“ Library Media Specialists have been on the forefront advocating graphic novels” (Schwarz, 2006).
“ Graphic novels are the perfect meeting place of words and pictures [. . .] Teacher-librarians picked up on this a long time ago and have been adding graphic novels to their collection in ever increasing numbers (Crilley, 2009)
Both traditional, alphabetic literacy and literacies such as information, visual, and media literacy can be well served by classroom engagement with the graphic novel (Schwarz, 2006)
Graphic novel compositions highlight composition processes, and a natural outcome of reading graphic novels is composing them. When students are given the opportunity to marry words with images, they create new knowledge for themselves. Writers with few skills experience a level of success they may not have ever had before, and advanced writers refine their skills in writing for precision. Graphic novels and prose texts do not replace one another—they foster deeper understanding of both. (Frey and Fisher, 2010)
What the project looks like after UIWP ? Introduce the project Look @ picture books Find 3 anecdotes Find information from another source Sketch out at least 9 panels Work with Pixton Lesson on Pixton Tools Look at a Nonfiction G. N. Structures of a GN: Text to Panel 1 1 2 3 1 6+ 2 1 1
Crilley, Mark. "Getting Students to Write Using Comics." Teacher Librarian 37.1 (2009): 28-31. Academic Search Premier . Web. 19 June 2011.< http://web.ebscohost.com.proxy2.illinois.edu >.
Dorfman, Lynn, and Rose Cappelli. From "Chapter 1." Mentor Texts: Teaching Writing Through Children's Literature, K-6 . Portland, ME: Stenhouse, 2007. 1-30. Stenhouse Publishing . Web. 21 June 2011. <http://www.stenhouse.com/>.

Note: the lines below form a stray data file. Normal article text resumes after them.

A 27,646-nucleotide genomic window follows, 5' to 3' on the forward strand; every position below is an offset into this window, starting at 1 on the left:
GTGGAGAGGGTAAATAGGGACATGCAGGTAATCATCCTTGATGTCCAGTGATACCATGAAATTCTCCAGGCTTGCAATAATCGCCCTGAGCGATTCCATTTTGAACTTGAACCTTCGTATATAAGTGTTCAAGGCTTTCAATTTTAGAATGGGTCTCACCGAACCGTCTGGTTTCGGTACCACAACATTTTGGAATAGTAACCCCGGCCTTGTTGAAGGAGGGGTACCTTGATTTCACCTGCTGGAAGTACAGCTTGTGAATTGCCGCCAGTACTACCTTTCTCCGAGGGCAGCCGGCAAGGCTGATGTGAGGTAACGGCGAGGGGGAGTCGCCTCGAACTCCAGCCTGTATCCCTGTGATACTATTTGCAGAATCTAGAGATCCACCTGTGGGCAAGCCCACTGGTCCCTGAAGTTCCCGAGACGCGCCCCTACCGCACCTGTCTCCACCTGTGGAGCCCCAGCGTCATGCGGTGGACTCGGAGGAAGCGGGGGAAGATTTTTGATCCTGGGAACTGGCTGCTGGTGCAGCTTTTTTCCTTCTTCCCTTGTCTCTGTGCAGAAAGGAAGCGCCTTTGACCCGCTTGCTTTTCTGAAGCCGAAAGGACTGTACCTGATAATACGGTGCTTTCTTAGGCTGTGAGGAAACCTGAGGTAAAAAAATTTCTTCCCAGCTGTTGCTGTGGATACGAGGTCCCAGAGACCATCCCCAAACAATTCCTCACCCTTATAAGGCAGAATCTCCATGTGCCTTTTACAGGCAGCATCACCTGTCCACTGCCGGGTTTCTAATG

Ehmann, Susan, and Kellyann Gayer. Introduction. I can Write Like That!: A Guide to Mentor Texts and Craft Studies for Writer's Workshop, K-6 . By Ehmann and Gayer. N.p.: International Reading Association, 2009. N. pag. International Reading Association . Web. 21 June 2011. < http://www.reading.org .
Frey, Nancy, and Douglas Fisher. "Graphic Novels: Composing with sequential art in high school English and history." New England Reading Association 45.2 (2010): 9-15. Wilson Select Plus . 21 June 2011. <www.fisherandfrey.com/>.
McCloud, Scott. Reinventing Comics: How Imagination and Technology are Revolutionizing an Art Form . New York, NY: Harper Collins, 2000.
McCloud, Scott. Understanding Comics: The Invisible Art . New York: Harper Collins, 1993.
Schwartz, Gretchen. "Expanding Literacies through Graphic Novels." English Journal 95 (July 2006): 58-64. JSTOR . Web. 19 June 2011. <http://www.jstor.org/stable/30046629>.
Illinois Standards Subject: Language Arts Grade(s): 12 Standard: 11-12.W.3.d. - Use precise words and phrases, telling details, and sensory language to convey a vivid picture of the experiences, events, setting, and/or characters. Subject: Language Arts Grade(s): 11 Standard: 11-12.W.5. - Develop and strengthen writing as needed by planning, revising, editing, rewriting, or trying a new approach, focusing on addressing what is most significant for a specific purpose and audience. Subject: Language Arts Grade(s): 10 Standard: 3.B.4b. - Produce, edit, revise and format work for submission and/or publication (e.g., manuscript form, appropriate citation of sources) using contemporary technology. Subject: Language Arts Grade(s): 10 Standard: 9-10.W.5. - Develop and strengthen writing as needed by planning, revising, editing, rewriting, or trying a new approach, focusing on addressing what is most significant for a specific purpose and audience. Subject: Language Arts Grade(s): 12 Standard: CCRA-W.3. - Write narratives to develop real or imagined experiences or events using effective technique, well-chosen details, and well-structured event sequences. Subject: Language Arts Grade(s): 12 Standard: CCRA-W.5. - Develop and strengthen writing as needed by planning, revising, editing, rewriting, or trying a new approach.